Reach vs target marketing: how to reduce the waste

There are 2 somewhat opposing forces that advertisers are always trying to reconcile:

  1. broader reach
  2. higher precision

Search marketing solves the former. And niche publishing solves the latter. It seems to me that there are ways everyone could benefit from combining those systems in some way.

What B2B trade publishing discovered is that more valuable customers can actually be found and identified with the right kind of carrot. The methodology is very simple. If the value of the content on offer is higher than the cost of obtaining it, then people will give the publisher marketable data about themselves.

Globalization and Innovation by John Hagel and John Seely BrownIt hit me after giving my email and then downloading John Hagel’s and John Seely Brown’s PDF’s that I should be able to setup something like this through a simple self-serve tool if I wanted the same functionality on my site. There are a couple of longer papers I’ve been considering writing, and I’ve started playing with screencasts that might be particularly valuable to certain people.

If my paper or screencast had specific advertiser appeal, I should be able to triage the lead collection and bidding for temporary access to those people who agreed to be contacted in exchange for the content.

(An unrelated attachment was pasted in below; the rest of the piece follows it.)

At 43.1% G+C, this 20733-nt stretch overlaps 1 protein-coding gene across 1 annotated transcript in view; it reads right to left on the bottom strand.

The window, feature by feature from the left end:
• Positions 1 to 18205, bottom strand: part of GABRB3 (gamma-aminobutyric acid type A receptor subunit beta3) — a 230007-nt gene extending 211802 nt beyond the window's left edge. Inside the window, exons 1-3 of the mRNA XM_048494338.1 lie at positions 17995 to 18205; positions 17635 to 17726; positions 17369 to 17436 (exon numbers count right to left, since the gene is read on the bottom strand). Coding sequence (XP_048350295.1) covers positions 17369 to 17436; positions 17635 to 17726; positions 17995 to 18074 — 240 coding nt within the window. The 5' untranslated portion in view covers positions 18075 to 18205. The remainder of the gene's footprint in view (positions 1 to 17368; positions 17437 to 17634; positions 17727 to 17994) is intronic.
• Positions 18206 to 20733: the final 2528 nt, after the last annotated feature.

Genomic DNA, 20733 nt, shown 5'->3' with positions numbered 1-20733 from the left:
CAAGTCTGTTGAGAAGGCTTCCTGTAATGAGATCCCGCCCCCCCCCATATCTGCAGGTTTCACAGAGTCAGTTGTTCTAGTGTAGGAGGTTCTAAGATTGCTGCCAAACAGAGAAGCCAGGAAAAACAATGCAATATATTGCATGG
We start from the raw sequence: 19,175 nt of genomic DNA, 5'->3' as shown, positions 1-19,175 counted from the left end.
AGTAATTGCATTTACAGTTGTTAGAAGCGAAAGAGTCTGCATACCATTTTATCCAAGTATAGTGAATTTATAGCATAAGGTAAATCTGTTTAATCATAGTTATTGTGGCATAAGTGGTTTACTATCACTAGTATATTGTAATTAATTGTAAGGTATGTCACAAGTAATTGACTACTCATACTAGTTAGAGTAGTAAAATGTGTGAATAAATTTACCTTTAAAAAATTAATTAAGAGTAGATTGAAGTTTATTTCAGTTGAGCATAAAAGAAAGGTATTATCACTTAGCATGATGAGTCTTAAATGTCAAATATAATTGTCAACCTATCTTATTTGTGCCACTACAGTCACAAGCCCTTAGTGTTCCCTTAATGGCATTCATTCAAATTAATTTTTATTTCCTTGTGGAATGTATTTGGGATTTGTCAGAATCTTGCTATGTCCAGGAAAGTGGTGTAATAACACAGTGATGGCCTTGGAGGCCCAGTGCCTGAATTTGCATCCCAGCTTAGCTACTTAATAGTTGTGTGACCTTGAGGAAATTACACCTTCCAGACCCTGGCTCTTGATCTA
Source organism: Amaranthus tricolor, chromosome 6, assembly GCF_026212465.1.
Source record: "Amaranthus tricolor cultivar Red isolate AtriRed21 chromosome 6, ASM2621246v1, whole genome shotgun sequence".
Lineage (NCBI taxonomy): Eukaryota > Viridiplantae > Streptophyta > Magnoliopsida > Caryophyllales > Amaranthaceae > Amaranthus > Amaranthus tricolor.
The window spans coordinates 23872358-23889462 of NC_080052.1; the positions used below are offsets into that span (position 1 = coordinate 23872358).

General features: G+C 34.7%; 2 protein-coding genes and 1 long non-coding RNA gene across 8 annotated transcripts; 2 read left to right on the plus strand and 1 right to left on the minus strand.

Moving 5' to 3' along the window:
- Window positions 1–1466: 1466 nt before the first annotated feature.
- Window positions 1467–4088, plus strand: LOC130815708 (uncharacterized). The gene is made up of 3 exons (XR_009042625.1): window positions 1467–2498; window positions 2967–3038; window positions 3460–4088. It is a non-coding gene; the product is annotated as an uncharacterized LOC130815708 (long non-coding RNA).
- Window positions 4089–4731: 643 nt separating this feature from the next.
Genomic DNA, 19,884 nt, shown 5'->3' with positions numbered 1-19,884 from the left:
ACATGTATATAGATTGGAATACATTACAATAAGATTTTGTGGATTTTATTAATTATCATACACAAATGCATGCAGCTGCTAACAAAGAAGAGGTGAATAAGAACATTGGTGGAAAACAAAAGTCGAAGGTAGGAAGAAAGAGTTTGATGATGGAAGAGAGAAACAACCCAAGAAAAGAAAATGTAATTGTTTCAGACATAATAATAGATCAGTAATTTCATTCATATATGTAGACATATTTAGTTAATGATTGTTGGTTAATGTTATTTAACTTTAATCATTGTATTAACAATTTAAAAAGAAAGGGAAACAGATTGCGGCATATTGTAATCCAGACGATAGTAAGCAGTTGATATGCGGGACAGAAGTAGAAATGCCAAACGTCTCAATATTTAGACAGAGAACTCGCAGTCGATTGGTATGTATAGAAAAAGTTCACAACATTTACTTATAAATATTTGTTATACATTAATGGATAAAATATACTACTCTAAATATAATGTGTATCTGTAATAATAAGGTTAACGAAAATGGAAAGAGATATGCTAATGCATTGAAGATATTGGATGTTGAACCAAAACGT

There are some smaller players who focus on certain kinds of lead generation activities. Some focus on webcasts such as Accela and On24, others on PDF’s such as ITBusinessEdge and IT.com.

Online tech publisher TechTarget purchased BitPipe in late 2004 for $40M, a successful whitepaper-based lead gen provider, so they could own the whole service chain from promotion to lead collection. This is very smart as they collect ad revenue all the way along the marketers path.

The next step after that, of course, is to connect directly into the sales channel at the advertiser’s side. That way you could watch the whole chain. You could see which promotions converted to leads and then translated into sales.

KnowledgeStorm shares this vision and has made some progress toward that end. They offer a lead generation system in tech B2B publishing which includes several methods for following up with the leads they pass to marketers. For example, they actually phone the lead and ask whether or not they purchased anything. (It turns out that in many cases the marketer doesn’t even contact the lead.)

There’s a lot of work going into algorhythmic improvements to ad targeting and behavioral approaches to identifying the right customer for a particular advertiser. These are certainly important, but there’s a much larger opportunity, in my opinion, in a distributed lead capture system. As always, the first to market in that kind of ecosystem will be difficult to unseat.